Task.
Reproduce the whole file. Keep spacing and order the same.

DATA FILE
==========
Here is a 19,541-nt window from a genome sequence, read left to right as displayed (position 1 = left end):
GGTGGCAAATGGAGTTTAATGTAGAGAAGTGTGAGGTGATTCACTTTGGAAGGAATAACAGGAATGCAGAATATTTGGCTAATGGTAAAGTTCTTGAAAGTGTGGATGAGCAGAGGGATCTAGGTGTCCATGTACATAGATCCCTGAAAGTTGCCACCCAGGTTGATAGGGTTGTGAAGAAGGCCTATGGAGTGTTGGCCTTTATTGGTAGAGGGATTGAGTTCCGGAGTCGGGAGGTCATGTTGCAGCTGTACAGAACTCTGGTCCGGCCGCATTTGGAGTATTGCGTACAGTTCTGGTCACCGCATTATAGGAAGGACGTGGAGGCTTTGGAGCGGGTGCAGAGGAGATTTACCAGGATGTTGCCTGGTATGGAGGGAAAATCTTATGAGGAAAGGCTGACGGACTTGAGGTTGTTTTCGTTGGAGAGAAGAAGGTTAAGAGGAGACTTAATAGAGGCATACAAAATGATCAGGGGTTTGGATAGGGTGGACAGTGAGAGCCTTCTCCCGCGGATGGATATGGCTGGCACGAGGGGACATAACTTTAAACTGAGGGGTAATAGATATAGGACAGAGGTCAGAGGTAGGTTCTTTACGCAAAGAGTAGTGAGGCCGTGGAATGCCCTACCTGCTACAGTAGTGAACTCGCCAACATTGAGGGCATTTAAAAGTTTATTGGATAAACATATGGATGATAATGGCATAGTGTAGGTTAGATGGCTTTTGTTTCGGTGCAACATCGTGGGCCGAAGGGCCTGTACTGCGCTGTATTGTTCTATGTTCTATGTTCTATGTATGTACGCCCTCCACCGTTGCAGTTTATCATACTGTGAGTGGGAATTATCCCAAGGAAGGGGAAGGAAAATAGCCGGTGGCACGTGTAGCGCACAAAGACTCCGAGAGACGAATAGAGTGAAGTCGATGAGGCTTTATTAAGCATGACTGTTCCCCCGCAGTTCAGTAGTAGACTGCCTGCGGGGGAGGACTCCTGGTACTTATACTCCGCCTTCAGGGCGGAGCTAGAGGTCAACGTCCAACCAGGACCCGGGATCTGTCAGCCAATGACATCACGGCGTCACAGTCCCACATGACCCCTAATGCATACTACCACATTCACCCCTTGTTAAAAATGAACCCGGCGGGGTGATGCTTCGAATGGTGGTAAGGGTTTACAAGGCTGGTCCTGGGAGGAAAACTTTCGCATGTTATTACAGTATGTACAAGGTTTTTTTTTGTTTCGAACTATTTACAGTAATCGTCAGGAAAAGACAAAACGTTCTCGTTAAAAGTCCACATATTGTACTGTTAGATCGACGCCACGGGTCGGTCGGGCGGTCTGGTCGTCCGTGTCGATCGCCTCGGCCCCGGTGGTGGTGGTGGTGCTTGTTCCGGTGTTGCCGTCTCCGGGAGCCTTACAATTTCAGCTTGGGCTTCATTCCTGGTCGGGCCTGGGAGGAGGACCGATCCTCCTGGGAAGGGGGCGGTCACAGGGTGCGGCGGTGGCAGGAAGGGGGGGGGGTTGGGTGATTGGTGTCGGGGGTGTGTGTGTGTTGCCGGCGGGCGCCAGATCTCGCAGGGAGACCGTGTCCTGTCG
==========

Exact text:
Here is a 19,541-nt window from a genome sequence, read left to right as displayed (position 1 = left end):
GGTGGCAAATGGAGTTTAATGTAGAGAAGTGTGAGGTGATTCACTTTGGAAGGAATAACAGGAATGCAGAATATTTGGCTAATGGTAAAGTTCTTGAAAGTGTGGATGAGCAGAGGGATCTAGGTGTCCATGTACATAGATCCCTGAAAGTTGCCACCCAGGTTGATAGGGTTGTGAAGAAGGCCTATGGAGTGTTGGCCTTTATTGGTAGAGGGATTGAGTTCCGGAGTCGGGAGGTCATGTTGCAGCTGTACAGAACTCTGGTCCGGCCGCATTTGGAGTATTGCGTACAGTTCTGGTCACCGCATTATAGGAAGGACGTGGAGGCTTTGGAGCGGGTGCAGAGGAGATTTACCAGGATGTTGCCTGGTATGGAGGGAAAATCTTATGAGGAAAGGCTGACGGACTTGAGGTTGTTTTCGTTGGAGAGAAGAAGGTTAAGAGGAGACTTAATAGAGGCATACAAAATGATCAGGGGTTTGGATAGGGTGGACAGTGAGAGCCTTCTCCCGCGGATGGATATGGCTGGCACGAGGGGACATAACTTTAAACTGAGGGGTAATAGATATAGGACAGAGGTCAGAGGTAGGTTCTTTACGCAAAGAGTAGTGAGGCCGTGGAATGCCCTACCTGCTACAGTAGTGAACTCGCCAACATTGAGGGCATTTAAAAGTTTATTGGATAAACATATGGATGATAATGGCATAGTGTAGGTTAGATGGCTTTTGTTTCGGTGCAACATCGTGGGCCGAAGGGCCTGTACTGCGCTGTATTGTTCTATGTTCTATGTTCTATGTATGTACGCCCTCCACCGTTGCAGTTTATCATACTGTGAGTGGGAATTATCCCAAGGAAGGGGAAGGAAAATAGCCGGTGGCACGTGTAGCGCACAAAGACTCCGAGAGACGAATAGAGTGAAGTCGATGAGGCTTTATTAAGCATGACTGTTCCCCCGCAGTTCAGTAGTAGACTGCCTGCGGGGGAGGACTCCTGGTACTTATACTCCGCCTTCAGGGCGGAGCTAGAGGTCAACGTCCAACCAGGACCCGGGATCTGTCAGCCAATGACATCACGGCGTCACAGTCCCACATGACCCCTAATGCATACTACCACATTCACCCCTTGTTAAAAATGAACCCGGCGGGGTGATGCTTCGAATGGTGGTAAGGGTTTACAAGGCTGGTCCTGGGAGGAAAACTTTCGCATGTTATTACAGTATGTACAAGGTTTTTTTTTGTTTCGAACTATTTACAGTAATCGTCAGGAAAAGACAAAACGTTCTCGTTAAAAGTCCACATATTGTACTGTTAGATCGACGCCACGGGTCGGTCGGGCGGTCTGGTCGTCCGTGTCGATCGCCTCGGCCCCGGTGGTGGTGGTGGTGCTTGTTCCGGTGTTGCCGTCTCCGGGAGCCTTACAATTTCAGCTTGGGCTTCATTCCTGGTCGGGCCTGGGAGGAGGACCGATCCTCCTGGGAAGGGGGCGGTCACAGGGTGCGGCGGTGGCAGGAAGGGGGGGGGGTTGGGTGATTGGTGTCGGGGGTGTGTGTGTGTTGCCGGCGGGCGCCAGATCTCGCAGGGAGACCGTGTCCTGTCG